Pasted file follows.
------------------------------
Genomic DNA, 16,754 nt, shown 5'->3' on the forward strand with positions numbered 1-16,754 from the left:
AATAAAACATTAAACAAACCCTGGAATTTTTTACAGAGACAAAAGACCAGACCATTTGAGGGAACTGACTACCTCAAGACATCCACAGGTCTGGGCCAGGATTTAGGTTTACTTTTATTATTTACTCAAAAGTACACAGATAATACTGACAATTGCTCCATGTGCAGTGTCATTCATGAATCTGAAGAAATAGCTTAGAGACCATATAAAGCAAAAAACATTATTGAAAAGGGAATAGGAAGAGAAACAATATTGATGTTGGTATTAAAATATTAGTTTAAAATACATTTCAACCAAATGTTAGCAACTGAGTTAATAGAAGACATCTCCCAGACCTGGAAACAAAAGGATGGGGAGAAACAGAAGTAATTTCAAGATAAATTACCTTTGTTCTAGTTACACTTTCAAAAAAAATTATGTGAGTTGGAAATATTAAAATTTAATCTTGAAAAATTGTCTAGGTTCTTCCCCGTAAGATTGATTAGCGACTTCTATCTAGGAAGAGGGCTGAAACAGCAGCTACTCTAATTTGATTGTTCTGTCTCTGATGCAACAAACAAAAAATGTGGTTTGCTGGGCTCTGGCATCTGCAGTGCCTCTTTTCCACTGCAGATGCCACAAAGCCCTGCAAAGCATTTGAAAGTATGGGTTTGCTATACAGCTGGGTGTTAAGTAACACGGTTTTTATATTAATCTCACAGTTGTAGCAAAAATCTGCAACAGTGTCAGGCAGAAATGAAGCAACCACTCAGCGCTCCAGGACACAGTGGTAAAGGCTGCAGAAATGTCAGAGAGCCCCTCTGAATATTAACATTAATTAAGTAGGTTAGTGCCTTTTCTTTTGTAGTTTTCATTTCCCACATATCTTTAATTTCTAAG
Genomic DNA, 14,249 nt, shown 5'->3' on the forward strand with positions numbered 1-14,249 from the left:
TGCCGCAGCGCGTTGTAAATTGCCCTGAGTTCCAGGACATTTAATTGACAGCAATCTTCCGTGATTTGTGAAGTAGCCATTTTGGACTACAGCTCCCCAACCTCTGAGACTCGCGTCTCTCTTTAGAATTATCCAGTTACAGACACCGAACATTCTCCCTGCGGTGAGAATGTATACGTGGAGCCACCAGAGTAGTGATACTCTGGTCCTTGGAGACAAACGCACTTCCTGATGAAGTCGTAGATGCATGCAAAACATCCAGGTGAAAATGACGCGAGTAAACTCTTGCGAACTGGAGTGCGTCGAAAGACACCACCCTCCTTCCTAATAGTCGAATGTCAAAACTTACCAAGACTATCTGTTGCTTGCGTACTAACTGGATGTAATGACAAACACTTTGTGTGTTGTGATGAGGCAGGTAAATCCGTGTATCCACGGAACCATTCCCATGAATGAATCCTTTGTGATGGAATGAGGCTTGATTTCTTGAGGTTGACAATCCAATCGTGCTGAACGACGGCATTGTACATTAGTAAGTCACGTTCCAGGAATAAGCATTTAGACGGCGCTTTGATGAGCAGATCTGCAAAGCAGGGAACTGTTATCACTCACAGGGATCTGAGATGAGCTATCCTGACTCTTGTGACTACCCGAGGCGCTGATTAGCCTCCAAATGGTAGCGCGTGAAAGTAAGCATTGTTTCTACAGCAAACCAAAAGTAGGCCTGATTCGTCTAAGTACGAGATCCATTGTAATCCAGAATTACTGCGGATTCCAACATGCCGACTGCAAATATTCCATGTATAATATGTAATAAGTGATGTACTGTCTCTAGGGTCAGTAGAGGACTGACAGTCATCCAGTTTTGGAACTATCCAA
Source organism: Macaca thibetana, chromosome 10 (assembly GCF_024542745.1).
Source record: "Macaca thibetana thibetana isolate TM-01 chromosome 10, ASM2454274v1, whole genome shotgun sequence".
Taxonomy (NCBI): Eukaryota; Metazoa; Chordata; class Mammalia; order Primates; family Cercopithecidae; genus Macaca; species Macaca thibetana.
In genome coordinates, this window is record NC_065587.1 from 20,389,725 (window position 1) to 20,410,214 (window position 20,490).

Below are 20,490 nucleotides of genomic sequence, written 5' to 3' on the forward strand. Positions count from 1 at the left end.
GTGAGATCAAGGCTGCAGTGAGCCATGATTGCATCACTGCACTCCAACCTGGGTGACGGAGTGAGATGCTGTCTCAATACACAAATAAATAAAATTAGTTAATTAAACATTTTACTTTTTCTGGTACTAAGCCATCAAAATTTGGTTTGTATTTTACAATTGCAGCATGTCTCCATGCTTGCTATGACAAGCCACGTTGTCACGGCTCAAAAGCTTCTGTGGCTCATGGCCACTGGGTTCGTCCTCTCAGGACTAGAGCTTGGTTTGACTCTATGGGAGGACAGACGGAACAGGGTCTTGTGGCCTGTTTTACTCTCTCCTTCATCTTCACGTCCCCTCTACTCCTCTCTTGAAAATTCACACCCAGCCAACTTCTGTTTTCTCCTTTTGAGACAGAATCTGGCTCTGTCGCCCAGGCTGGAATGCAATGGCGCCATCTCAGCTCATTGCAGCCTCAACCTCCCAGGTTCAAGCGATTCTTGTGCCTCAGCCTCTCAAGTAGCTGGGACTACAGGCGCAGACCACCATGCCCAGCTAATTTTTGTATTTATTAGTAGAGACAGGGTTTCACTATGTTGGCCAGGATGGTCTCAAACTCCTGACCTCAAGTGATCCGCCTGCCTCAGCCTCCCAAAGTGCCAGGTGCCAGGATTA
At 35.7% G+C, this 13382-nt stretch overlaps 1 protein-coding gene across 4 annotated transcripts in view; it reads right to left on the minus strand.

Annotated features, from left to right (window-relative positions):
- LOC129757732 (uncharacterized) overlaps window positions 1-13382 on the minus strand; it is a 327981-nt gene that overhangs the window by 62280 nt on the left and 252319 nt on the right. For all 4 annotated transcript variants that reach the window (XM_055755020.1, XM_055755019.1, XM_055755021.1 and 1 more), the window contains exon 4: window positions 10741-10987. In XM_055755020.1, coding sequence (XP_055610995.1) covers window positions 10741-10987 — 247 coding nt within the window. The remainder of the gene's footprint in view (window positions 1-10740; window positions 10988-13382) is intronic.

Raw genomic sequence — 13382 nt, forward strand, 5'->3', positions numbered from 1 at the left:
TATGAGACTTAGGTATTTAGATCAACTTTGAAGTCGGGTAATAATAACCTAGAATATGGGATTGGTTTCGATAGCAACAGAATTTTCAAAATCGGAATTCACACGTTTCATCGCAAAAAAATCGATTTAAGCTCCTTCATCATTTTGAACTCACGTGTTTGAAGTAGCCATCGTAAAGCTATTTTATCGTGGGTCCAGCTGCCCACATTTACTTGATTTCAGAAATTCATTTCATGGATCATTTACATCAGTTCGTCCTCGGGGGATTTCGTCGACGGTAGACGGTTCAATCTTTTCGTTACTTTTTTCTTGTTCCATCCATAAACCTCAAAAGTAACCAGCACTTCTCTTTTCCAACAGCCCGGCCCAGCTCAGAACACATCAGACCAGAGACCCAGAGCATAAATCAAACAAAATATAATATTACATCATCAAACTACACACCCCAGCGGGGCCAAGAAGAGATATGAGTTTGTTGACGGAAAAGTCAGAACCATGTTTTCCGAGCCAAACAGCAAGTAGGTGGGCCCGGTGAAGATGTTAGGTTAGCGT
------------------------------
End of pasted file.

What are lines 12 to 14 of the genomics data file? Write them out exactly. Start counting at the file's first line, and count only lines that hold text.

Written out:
Annotated features, from left to right (window-relative positions):
- LOC129757732 (uncharacterized) overlaps window positions 1-13382 on the minus strand; it is a 327981-nt gene that overhangs the window by 62280 nt on the left and 252319 nt on the right. For all 4 annotated transcript variants that reach the window (XM_055755020.1, XM_055755019.1, XM_055755021.1 and 1 more), the window contains exon 4: window positions 10741-10987. In XM_055755020.1, coding sequence (XP_055610995.1) covers window positions 10741-10987 — 247 coding nt within the window. The remainder of the gene's footprint in view (window positions 1-10740; window positions 10988-13382) is intronic.

Raw genomic sequence — 13382 nt, forward strand, 5'->3', positions numbered from 1 at the left: